OC’s Gameplan: Bad Offenses and Good RBs

Updated: March 8th 2018

My brother once asked me when he was going to college: what major was most likely to find a wife?   Looking back, this is an odd thing for an 18 year-old to worry about, but highlighted for me the importance what questions we should be asking.   Orthodoxy around drafting running backs points us toward opportunity.   That wisdom of the crowd may not be far off, but one aspect of a running back’s chances often has me thinking and saying statements such as: “draft running backs attached to good offenses,” or “I want Aaron Rodgers’ caddie.”   At a macro level, our preparation for the 2018 season, and the projections of the best minds in the fantasy business, suggest that a team’s overall pace of play, scoring, and potential yardage is factored and then fantasy prognosticators can begin carving the ham for individual players.   The hours of our lives we spend panning through the dirt and grit of film and data for the nuggets of golden touchdown goodness from our adopted players is desperate to a degree that might even merit sympathy from prospectors.  How do we find the highest scoring running backs? Do we know the best offenses?  Will the two ever meet?

Think for a moment about the scoring offenses that are truly great over the last three years.   Upstarts in the LA Rams took the crown this past season.  Prior to that was Atlanta’s outlier, and the season before the Falcons, the Carolina Panthers.   The only thing these offenses share is that none of them appear in the top 10 the other two seasons under our scrutiny.   Not too many hands are in the air when asked who predicted the Gurley men would wreck real and fantasy seasons, nor Matty Ice flinging the rock like the only sober guy in a cornhole contest.  However, the Panthers led by wunderkind Cam Newton had more preseason hype.   The only problem is that if we attached our fantasy RB fortunes to the Panthers, the recently departed Jonathan Stewart was riding shotgun and returned RB2 numbers.   Not until 2017 did the top overall RB come from the top scoring team, and last season of the top 24 scoring RBs, 16 of them came from offenses outside the top 10.   It did become slightly more promising in the top 10 where 6 of the 10 RBs corresponded to the top offenses, but two of them, Mark Ingram and the golden-grilled Alvin Kamara hailed from the same offense.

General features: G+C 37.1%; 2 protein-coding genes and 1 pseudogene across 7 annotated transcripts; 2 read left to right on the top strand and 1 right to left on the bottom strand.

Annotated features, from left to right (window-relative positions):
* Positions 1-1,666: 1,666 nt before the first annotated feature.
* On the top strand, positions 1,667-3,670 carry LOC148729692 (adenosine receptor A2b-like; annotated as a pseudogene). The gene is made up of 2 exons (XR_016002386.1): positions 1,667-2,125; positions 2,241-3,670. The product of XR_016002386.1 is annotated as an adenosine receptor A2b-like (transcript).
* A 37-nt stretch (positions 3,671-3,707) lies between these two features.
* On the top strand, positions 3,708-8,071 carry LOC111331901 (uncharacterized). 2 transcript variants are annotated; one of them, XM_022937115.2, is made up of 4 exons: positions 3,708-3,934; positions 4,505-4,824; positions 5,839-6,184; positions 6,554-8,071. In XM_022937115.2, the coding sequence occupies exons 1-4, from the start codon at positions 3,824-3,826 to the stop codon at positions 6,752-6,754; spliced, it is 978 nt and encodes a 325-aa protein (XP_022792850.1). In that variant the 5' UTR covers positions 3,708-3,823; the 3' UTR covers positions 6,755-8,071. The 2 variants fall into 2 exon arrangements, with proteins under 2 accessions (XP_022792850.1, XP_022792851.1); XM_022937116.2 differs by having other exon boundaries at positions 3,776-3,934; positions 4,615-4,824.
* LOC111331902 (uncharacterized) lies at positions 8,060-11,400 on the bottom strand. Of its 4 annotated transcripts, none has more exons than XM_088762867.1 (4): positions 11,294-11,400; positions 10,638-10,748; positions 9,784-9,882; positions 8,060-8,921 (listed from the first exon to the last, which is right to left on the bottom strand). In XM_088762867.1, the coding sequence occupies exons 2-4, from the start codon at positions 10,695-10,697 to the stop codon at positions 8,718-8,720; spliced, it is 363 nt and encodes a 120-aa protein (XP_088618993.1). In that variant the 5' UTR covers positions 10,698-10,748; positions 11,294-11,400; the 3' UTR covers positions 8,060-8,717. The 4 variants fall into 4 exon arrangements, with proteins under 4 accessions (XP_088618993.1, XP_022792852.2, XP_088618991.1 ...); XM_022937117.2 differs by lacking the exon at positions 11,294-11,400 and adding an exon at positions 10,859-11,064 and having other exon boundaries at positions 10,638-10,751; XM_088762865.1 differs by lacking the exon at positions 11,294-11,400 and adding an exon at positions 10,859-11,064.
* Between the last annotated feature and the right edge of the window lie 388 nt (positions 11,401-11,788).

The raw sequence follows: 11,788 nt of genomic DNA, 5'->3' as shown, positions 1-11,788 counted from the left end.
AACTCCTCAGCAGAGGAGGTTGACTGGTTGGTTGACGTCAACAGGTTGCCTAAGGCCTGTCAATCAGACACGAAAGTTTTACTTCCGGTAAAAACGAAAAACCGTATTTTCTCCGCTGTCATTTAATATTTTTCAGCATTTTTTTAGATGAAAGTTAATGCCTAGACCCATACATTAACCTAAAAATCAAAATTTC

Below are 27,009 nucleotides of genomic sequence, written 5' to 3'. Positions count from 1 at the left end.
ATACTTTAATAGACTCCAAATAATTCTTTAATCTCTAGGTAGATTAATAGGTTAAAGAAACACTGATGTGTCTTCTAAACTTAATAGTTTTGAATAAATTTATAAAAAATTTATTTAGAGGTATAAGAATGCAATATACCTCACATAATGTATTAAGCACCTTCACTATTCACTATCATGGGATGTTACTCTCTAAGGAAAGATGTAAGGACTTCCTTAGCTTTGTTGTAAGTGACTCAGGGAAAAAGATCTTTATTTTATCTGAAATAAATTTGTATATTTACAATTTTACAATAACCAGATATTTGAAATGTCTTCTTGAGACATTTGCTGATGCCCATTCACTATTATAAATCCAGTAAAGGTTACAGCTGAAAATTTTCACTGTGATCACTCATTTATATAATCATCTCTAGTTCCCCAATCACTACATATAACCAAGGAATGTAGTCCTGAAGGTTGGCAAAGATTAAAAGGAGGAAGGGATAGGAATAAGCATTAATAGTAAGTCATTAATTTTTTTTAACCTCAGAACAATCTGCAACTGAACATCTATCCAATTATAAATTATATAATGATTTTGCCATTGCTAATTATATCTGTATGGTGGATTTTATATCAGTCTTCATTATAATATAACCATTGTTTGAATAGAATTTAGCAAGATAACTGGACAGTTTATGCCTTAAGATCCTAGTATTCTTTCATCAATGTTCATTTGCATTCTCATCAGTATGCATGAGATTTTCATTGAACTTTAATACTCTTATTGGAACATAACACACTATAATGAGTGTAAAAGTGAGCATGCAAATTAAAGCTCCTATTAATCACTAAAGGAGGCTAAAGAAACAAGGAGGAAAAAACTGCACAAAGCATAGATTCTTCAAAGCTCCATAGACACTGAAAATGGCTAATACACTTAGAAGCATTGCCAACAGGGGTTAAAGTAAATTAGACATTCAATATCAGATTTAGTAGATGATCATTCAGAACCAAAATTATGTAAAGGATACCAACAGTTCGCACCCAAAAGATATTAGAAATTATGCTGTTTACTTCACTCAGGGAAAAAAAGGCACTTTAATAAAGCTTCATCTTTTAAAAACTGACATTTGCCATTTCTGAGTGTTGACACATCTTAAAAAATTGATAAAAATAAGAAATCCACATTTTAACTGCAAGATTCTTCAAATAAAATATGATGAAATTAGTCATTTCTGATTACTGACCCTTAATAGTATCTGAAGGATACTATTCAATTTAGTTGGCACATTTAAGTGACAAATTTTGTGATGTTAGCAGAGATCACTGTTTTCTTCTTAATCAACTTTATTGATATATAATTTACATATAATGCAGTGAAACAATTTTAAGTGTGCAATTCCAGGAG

Two significant problems arise with the “hitch your cart to the best offense” theory of drafting running backs.  1) Our cart-hitching is fairly random, as only three offenses (NE, NO, and Pitt) have sustained a presence in the top 10 for the last three years.  2) Even if we manage to predict those offenses, only one of them, has produced a top 10 back in all three years.  Pittsburgh managed that feat but with DeAngelo Williams in 2015 and Lev Bell the past two seasons.   In fairness, NO should be counted on as well.  Standing in the shadow of larger names, Mark Ingram makes a case for the most consistent back in fantasy over the last three years (registering RB1 numbers each time) but just outside of the top 10 once.

The most stunning aspect of looking into the truly elite NFL scoring offenses, however, is that the league AVERAGE for rushing touchdowns over that three year span was always within 5 of an average of those elite offenses.  In 2017 the ratio was 12/17, 2016: 14/16, and 11.4/16.*  The elite offenses seem to distinguish themselves by outstripping their average counterparts in passing touchdowns by nearly double digit margins.  Fantasy orthodoxy holds that players should look to tether their fortunes to RBs in the best offenses.   The truth seems to point to other aspects of opportunity as far more important and so future examinations of offensive play calling will point you to the coordinators and players likely to garner scoring chances.  Incidentally, I told my brother he should look into Musical Theatre and Nursing…opportunity over talent, I suppose.

*All numbers drawn from the inestimable Pro Football Reference


Luke @FantasyDocOC is husband, father, doctoral student, and teacher slowly building a reality dynasty league comprised entirely of daughters. He writes OC’s Gamplan for Reality Sports Online.  Following in the footsteps of Saint Francis, “Start by doing what is necessary, then what is possible, and suddenly you are doing the impossible.” CUA. Hoya Saxa.

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